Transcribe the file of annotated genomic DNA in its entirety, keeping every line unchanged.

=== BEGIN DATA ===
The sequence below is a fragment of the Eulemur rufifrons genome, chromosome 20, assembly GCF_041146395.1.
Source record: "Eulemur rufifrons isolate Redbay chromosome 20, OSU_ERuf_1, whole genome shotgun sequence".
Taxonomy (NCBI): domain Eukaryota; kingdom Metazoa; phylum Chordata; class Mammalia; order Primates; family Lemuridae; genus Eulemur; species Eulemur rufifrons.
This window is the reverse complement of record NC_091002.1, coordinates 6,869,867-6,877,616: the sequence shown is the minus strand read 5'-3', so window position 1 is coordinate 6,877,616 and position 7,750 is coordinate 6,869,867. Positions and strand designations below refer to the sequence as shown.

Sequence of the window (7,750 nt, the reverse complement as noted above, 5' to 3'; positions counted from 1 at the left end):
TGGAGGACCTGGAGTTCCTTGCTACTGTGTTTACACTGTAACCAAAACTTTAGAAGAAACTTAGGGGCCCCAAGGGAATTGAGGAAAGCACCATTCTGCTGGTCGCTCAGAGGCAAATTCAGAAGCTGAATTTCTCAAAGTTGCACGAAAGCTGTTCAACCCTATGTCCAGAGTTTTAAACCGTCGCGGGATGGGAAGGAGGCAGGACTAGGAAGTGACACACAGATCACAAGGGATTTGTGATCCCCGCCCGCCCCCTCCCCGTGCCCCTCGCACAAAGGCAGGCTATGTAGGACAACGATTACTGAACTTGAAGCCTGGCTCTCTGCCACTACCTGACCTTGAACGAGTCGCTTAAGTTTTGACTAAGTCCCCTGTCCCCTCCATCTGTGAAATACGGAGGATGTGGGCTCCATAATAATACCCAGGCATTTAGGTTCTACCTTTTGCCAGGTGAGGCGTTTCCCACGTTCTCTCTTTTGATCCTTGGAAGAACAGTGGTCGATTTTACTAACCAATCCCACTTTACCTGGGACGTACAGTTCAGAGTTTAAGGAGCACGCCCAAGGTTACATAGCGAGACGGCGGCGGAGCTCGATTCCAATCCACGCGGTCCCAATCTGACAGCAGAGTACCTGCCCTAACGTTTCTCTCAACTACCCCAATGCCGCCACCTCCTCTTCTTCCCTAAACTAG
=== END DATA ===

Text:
The sequence below is a fragment of the Eulemur rufifrons genome, chromosome 20, assembly GCF_041146395.1.
Source record: "Eulemur rufifrons isolate Redbay chromosome 20, OSU_ERuf_1, whole genome shotgun sequence".
Taxonomy (NCBI): domain Eukaryota; kingdom Metazoa; phylum Chordata; class Mammalia; order Primates; family Lemuridae; genus Eulemur; species Eulemur rufifrons.
This window is the reverse complement of record NC_091002.1, coordinates 6,869,867-6,877,616: the sequence shown is the minus strand read 5'-3', so window position 1 is coordinate 6,877,616 and position 7,750 is coordinate 6,869,867. Positions and strand designations below refer to the sequence as shown.

Sequence of the window (7,750 nt, the reverse complement as noted above, 5' to 3'; positions counted from 1 at the left end):
TGGAGGACCTGGAGTTCCTTGCTACTGTGTTTACACTGTAACCAAAACTTTAGAAGAAACTTAGGGGCCCCAAGGGAATTGAGGAAAGCACCATTCTGCTGGTCGCTCAGAGGCAAATTCAGAAGCTGAATTTCTCAAAGTTGCACGAAAGCTGTTCAACCCTATGTCCAGAGTTTTAAACCGTCGCGGGATGGGAAGGAGGCAGGACTAGGAAGTGACACACAGATCACAAGGGATTTGTGATCCCCGCCCGCCCCCTCCCCGTGCCCCTCGCACAAAGGCAGGCTATGTAGGACAACGATTACTGAACTTGAAGCCTGGCTCTCTGCCACTACCTGACCTTGAACGAGTCGCTTAAGTTTTGACTAAGTCCCCTGTCCCCTCCATCTGTGAAATACGGAGGATGTGGGCTCCATAATAATACCCAGGCATTTAGGTTCTACCTTTTGCCAGGTGAGGCGTTTCCCACGTTCTCTCTTTTGATCCTTGGAAGAACAGTGGTCGATTTTACTAACCAATCCCACTTTACCTGGGACGTACAGTTCAGAGTTTAAGGAGCACGCCCAAGGTTACATAGCGAGACGGCGGCGGAGCTCGATTCCAATCCACGCGGTCCCAATCTGACAGCAGAGTACCTGCCCTAACGTTTCTCTCAACTACCCCAATGCCGCCACCTCCTCTTCTTCCCTAAACTAG